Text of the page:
Nearly all of us know someone who has suffered a stroke be it a relative, work colleague or friend, which is hardly surprising as The Stroke Organisation statistics estimate that there are on average about 152,000 strokes a year in the UK. This works out at 1 person having a stroke every 3-4minutes and about half of all stroke survivors will have to live with a long-term disability. These statistics are quite scary and therefore it is important that everybody is educated and made aware of the signs and symptoms of someone having a stroke, as this could help save someone's life or prevent a long-term disability.
You may be thinking 'what is a stroke?", well there are two types, either an Ischaemic Stroke, which is when a blood clot blocks a blood vessel carrying blood to the brain or a Haemorrhagic Stroke which is when a blood vessel ruptures then causes swelling and pressure around the brain damaging cells and tissues. Whichever type of stroke it is the signs and symptoms are quite similar and an area of the brain will die, however, if treated quickly the long-term disability maybe significantly reduced.
The main tool for recognising a Stroke is the FAST test and Public Health England in partnership with The Stroke Association have just relaunched the National Act FAST Campaign back in February. It is a very easy tool to use as the word FAST is an acronym used as a mnemonic to make it easy to remember.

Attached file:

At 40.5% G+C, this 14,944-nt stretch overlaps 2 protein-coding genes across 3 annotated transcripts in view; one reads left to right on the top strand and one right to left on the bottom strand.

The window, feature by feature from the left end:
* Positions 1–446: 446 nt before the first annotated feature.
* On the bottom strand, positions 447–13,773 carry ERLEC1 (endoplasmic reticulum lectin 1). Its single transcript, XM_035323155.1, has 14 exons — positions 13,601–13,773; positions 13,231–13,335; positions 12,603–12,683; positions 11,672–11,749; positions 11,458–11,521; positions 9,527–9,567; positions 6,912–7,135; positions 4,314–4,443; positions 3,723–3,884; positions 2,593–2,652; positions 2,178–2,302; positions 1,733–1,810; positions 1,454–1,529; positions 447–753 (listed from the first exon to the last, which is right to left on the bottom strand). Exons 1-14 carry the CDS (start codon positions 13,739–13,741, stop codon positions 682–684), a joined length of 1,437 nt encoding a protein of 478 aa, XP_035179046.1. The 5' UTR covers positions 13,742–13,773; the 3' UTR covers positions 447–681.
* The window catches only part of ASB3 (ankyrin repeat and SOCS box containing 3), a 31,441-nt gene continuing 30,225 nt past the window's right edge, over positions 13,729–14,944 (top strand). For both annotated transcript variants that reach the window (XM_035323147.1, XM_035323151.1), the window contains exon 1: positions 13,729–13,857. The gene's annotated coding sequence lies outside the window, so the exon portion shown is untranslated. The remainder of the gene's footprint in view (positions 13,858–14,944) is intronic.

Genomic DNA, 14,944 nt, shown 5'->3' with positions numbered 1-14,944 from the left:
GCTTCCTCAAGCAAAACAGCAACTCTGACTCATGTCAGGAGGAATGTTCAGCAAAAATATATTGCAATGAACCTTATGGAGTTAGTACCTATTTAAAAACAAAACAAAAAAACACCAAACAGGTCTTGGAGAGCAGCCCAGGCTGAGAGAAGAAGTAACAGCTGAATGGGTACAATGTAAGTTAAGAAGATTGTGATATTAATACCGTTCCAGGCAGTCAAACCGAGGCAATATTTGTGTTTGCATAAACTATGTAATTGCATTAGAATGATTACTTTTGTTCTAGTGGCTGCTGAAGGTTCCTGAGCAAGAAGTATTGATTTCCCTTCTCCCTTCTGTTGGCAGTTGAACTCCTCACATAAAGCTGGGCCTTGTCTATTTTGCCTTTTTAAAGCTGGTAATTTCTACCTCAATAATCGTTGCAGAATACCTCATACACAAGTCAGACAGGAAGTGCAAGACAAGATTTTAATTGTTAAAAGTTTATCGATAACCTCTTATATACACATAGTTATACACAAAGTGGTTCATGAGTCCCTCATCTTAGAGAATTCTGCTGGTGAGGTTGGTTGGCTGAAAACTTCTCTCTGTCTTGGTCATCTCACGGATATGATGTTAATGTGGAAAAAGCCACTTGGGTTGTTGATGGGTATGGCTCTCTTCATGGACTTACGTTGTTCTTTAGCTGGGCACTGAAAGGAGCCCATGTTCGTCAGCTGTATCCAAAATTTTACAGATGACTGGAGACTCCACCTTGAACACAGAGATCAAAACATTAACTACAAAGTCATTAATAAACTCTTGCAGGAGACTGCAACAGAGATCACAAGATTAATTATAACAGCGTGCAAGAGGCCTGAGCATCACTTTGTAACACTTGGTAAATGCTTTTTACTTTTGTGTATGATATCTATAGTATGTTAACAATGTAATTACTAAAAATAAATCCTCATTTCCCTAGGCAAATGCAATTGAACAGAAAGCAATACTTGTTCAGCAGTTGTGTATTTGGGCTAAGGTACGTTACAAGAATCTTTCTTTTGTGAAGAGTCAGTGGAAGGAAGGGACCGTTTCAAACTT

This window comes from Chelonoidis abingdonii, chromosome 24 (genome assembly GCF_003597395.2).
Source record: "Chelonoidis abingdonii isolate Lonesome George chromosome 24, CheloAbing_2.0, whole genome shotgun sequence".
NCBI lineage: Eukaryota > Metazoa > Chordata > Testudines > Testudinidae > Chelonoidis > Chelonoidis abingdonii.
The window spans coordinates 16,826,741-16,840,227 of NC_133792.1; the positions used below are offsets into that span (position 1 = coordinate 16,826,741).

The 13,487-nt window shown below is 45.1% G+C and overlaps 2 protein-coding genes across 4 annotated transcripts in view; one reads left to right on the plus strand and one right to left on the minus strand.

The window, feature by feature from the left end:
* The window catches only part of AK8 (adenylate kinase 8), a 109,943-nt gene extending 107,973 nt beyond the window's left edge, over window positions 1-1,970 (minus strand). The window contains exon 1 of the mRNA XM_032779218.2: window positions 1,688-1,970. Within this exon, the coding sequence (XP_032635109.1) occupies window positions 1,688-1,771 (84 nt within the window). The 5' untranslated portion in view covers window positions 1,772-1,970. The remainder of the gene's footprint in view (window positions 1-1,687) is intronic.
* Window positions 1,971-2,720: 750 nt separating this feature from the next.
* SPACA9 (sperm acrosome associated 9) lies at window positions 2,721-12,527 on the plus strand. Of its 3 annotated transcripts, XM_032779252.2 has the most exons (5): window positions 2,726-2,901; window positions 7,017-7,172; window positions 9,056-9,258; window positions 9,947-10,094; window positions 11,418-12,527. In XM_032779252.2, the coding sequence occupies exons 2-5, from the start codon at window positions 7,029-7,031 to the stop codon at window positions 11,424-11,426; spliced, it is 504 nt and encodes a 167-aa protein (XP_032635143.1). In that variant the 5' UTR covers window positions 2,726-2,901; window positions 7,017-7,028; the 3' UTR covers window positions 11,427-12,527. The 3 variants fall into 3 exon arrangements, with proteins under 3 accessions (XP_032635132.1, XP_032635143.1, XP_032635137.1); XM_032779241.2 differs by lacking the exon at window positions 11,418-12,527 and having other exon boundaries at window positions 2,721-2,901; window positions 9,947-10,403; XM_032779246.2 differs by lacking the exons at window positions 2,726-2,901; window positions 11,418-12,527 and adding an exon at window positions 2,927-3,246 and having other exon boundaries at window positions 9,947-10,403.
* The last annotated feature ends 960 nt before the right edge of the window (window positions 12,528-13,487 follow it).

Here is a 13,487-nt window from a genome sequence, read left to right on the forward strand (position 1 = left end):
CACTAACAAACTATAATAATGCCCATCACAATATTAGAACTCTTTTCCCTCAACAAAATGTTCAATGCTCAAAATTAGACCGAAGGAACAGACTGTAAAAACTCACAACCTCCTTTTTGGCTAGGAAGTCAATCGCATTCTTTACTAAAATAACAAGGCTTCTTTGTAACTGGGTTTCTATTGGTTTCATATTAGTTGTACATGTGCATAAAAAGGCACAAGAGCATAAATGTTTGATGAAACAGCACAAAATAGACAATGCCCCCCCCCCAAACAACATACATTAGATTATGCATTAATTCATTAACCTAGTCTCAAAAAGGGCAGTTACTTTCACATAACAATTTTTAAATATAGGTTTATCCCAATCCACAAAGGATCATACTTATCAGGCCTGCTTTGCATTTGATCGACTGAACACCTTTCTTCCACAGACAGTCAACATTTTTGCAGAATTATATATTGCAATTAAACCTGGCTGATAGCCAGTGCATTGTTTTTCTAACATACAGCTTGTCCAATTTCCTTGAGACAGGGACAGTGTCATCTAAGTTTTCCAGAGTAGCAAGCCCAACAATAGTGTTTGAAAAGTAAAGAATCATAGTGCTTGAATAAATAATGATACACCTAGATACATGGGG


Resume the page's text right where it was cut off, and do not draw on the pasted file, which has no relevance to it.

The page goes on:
F - Facial Weakness - can the person smile? Is one side of the mouth or eye drooping?
A - Arm Weakness - Can the person raise both arms and hold them there?
S - Speech Problems - Can the person speak clearly and understand what you are saying?
T - Time to call 999/112 - If they fail any ONE or more of these signs then it is a medical emergency.
Other signs and symptoms which can occur are: loss of balance, lack of concentration, sudden severe headache or sudden onset of confusion.
None of us know if or when we may need to know this knowledge. It could be when we are at work, out with friends, or even at home with the family. The most important thing to remember, is that if you suspect, that you or someone else is having a stroke, then make that 999 call, don't delay time by calling the doctor first. The quicker treatment is received the more positive the recovery will hopefully be. Time is of the essence and every minute counts!!
Source : The Stroke Association